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“Smart” Phones

“I am convinced the devil lives in our phones and is wreaking havoc on our children.”

The above quote is from Athena Chavarria, a former executive assistant at Facebook. For the last decade we’ve been told about all the benefits of smart phones—they will make us more efficient, they will connect us like never before, and they will help our children learn. It now appears that all of these claims are false.

Instead of making us more efficient, our phones distract us from our tasks so that we get less done; because they encourage us to multi-task, the things we do get done are often done poorly. Instead of connecting us, the various social media apps we access are increasing our hatred of one another (according to one recent poll that I can’t seem to track down now, partisan hatred has risen three hundred percent in the last fifteen years); others argue that our political divisions are the worst they have been in over a century. Finally, phones are destroying our children’s ability to maintain focus and to think linearly, which is inhibiting their ability to learn.

Instead of being tools to learn and to increase our productivity, our smart phones have become mini TVs and video game players. Don’t believe me? Watch a dozen phone commercials and pay attention to how they are marketed: every single commercial markets phones in terms of how fun and entertaining they are.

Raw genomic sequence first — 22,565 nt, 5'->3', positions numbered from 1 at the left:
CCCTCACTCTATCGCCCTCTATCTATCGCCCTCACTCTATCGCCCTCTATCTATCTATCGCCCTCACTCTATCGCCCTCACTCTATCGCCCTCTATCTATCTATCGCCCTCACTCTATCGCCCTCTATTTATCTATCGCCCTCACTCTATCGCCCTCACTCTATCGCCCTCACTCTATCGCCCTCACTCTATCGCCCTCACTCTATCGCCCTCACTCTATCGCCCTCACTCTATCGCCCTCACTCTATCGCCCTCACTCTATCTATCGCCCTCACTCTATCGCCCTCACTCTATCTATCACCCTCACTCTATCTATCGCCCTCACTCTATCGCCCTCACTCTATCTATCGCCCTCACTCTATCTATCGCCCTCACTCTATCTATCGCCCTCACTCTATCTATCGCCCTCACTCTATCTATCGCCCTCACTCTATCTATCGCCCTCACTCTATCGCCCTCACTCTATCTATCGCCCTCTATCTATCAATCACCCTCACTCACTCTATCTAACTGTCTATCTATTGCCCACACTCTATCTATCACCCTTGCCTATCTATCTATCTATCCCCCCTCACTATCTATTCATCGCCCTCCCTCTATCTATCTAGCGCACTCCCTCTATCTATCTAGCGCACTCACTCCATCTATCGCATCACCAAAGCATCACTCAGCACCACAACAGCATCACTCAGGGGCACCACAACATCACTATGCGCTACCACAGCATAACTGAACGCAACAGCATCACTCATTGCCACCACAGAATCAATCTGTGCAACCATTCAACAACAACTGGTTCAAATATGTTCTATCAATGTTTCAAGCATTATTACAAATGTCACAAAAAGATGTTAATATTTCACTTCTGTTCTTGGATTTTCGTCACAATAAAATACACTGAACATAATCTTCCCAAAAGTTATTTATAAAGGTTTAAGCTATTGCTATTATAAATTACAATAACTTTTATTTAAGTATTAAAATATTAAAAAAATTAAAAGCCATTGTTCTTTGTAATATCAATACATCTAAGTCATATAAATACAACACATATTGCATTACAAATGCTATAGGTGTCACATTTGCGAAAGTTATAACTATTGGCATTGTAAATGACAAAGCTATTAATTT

This isn’t even the worst part. Phones have contributed much to the pornographization of our culture. Consider recent statistics from just one website. “In 2017 alone, Pornhub hosted 28.5 billion visits, an average of 81 million per day, the overwhelming majority based in America. All told, visitors to Pornhub last year searched 50,000 times per minute and 800 times per second.” In the time it took you to read to this point in this message about 100,000 people searched for pornography on just one website. Take that in for a second.

These issues are leading the people who design phones for our children to keep them away from their children. Tim Cook, the C.E.O of Apple, said that he would not let his nephew join social media networks and Steve Jobs would not let his young children near iPads. Chris Anderson, former editor of Wired, founder of, and chief executive of a robotics and drone company had this to say about the smart phone. “On a scale between candy and crack cocaine, it’s closer to crack cocaine.” He went on. “We thought we could control it. And this is beyond our power to control. This is going straight to the pleasure centers of the developing brain. This is beyond our capacity as regular parents to understand.”

Within the last couple of years there has been a fleet of high-profile Silicon Valley defectors “sounding alarms in increasingly dire terms about what these gadgets do to the human brain.” They are creating no-tech homes, sending their children to no-tech schools, and going to incredible lengths to ensure that their nannies keep their kids away from screens.

Ok, so why am I saying all this?

I want to encourage you all to both limit your children’s access and monitor what they are accessing.